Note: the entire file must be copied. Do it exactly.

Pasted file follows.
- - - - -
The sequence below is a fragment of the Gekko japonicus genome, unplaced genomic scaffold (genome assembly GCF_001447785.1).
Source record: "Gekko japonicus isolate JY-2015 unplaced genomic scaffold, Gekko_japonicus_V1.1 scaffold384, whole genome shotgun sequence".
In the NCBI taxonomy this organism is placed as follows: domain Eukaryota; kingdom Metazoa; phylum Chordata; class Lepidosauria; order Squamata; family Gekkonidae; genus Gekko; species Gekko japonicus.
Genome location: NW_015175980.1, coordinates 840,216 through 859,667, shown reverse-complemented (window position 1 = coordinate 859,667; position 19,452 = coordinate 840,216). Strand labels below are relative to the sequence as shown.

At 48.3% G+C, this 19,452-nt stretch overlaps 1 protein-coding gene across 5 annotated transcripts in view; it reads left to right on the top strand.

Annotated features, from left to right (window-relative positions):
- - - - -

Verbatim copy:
The sequence below is a fragment of the Gekko japonicus genome, unplaced genomic scaffold (genome assembly GCF_001447785.1).
Source record: "Gekko japonicus isolate JY-2015 unplaced genomic scaffold, Gekko_japonicus_V1.1 scaffold384, whole genome shotgun sequence".
In the NCBI taxonomy this organism is placed as follows: domain Eukaryota; kingdom Metazoa; phylum Chordata; class Lepidosauria; order Squamata; family Gekkonidae; genus Gekko; species Gekko japonicus.
Genome location: NW_015175980.1, coordinates 840,216 through 859,667, shown reverse-complemented (window position 1 = coordinate 859,667; position 19,452 = coordinate 840,216). Strand labels below are relative to the sequence as shown.

At 48.3% G+C, this 19,452-nt stretch overlaps 1 protein-coding gene across 5 annotated transcripts in view; it reads left to right on the top strand.

Annotated features, from left to right (window-relative positions):